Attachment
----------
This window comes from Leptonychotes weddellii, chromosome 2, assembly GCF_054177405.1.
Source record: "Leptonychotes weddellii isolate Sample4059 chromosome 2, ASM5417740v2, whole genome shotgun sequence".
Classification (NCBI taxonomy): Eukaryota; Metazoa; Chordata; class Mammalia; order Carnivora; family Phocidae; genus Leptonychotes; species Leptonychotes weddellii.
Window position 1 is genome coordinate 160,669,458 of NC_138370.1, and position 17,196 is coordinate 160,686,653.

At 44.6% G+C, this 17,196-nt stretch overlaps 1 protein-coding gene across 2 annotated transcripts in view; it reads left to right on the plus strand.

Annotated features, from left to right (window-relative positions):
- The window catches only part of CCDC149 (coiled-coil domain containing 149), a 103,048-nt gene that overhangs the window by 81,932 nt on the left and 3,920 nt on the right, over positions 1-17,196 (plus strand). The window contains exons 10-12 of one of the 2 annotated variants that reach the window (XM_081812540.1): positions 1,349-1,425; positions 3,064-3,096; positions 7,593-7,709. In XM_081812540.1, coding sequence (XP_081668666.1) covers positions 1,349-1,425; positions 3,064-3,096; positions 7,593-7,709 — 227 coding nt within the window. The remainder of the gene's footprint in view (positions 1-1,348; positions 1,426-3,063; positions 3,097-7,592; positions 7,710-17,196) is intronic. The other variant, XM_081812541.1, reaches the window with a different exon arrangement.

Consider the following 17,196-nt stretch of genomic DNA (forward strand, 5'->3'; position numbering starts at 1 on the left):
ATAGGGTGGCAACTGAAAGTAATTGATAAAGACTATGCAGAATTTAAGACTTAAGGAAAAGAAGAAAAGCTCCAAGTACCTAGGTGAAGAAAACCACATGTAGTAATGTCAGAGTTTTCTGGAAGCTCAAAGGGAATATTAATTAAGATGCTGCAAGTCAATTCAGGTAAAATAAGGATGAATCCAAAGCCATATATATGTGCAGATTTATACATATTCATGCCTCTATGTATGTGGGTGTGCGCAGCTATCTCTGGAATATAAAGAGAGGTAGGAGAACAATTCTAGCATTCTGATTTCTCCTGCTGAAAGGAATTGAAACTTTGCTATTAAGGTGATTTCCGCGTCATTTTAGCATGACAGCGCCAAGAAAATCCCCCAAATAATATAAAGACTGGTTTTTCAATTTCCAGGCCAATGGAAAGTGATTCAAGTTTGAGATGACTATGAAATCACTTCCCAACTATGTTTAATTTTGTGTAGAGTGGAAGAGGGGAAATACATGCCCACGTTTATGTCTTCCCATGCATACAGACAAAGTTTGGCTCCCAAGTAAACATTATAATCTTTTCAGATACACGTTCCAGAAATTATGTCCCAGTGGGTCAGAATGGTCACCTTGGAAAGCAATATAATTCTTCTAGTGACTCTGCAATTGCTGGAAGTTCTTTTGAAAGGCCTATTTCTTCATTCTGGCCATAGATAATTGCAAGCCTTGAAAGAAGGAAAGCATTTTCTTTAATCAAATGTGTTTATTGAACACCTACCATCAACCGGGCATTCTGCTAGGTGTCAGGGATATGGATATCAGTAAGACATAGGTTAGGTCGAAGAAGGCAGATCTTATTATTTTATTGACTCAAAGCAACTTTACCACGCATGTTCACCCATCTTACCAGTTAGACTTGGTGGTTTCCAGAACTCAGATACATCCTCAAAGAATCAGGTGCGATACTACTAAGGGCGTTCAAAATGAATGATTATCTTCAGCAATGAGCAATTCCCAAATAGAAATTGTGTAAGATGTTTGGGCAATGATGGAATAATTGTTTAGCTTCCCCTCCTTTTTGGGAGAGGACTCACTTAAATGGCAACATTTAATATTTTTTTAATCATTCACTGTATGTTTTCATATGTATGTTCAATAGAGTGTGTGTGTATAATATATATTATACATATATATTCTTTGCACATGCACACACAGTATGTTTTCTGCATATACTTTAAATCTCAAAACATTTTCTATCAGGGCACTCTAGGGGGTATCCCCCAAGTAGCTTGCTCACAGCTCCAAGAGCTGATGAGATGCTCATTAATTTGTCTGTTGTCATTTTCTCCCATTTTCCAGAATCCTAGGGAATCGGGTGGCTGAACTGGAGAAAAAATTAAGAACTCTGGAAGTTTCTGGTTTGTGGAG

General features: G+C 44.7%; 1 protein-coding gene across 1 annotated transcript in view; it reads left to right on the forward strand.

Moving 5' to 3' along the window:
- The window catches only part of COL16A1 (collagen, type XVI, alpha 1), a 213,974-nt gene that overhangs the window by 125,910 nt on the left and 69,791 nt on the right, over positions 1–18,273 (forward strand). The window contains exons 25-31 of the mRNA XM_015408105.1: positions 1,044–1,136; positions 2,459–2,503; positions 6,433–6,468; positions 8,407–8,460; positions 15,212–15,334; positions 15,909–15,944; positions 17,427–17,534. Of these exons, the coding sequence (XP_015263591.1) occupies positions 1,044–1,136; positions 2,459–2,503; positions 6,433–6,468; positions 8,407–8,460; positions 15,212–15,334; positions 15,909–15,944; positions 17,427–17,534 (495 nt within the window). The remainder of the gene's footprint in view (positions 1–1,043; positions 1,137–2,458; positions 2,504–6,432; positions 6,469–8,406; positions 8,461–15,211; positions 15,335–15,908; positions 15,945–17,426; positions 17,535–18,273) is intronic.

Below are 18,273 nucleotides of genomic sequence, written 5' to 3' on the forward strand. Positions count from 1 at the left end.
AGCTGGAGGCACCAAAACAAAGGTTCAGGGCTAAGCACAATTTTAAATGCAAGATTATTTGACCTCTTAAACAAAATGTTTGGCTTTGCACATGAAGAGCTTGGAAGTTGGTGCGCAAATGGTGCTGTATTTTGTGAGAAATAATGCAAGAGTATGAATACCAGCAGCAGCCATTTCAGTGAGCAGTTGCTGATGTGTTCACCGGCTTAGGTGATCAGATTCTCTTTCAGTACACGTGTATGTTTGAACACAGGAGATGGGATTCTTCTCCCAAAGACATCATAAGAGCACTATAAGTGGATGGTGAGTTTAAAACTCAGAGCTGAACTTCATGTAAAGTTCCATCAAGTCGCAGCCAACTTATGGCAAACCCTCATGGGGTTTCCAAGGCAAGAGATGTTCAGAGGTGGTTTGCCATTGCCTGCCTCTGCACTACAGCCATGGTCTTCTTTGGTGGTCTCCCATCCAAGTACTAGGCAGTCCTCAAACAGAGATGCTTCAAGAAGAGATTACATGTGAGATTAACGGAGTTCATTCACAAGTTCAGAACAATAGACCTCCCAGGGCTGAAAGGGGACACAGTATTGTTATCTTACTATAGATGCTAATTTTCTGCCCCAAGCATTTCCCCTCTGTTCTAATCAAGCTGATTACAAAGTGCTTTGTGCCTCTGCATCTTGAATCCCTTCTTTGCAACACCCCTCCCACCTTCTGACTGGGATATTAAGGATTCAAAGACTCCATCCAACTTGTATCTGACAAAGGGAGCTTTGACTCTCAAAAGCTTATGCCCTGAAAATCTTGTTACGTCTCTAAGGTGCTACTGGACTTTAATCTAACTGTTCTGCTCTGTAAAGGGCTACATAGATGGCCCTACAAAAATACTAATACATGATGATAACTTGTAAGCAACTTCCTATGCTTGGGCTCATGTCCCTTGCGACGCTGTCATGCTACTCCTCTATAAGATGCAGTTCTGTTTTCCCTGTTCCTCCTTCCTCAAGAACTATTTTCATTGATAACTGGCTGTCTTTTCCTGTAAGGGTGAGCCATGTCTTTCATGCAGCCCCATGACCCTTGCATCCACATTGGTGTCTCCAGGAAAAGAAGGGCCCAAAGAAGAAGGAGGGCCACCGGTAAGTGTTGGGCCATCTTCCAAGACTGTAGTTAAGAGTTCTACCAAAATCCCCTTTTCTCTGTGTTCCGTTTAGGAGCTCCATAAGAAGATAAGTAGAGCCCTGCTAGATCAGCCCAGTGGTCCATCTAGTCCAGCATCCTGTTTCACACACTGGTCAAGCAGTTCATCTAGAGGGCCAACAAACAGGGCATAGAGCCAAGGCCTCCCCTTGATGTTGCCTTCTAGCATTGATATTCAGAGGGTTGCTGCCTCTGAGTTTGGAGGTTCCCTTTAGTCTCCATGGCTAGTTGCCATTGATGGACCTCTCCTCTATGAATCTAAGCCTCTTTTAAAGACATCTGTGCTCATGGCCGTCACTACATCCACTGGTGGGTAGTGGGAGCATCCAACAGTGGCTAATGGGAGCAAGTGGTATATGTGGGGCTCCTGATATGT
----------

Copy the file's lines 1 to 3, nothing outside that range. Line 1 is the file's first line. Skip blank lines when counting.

This window comes from Leptonychotes weddellii, chromosome 2, assembly GCF_054177405.1.
Source record: "Leptonychotes weddellii isolate Sample4059 chromosome 2, ASM5417740v2, whole genome shotgun sequence".
Classification (NCBI taxonomy): Eukaryota; Metazoa; Chordata; class Mammalia; order Carnivora; family Phocidae; genus Leptonychotes; species Leptonychotes weddellii.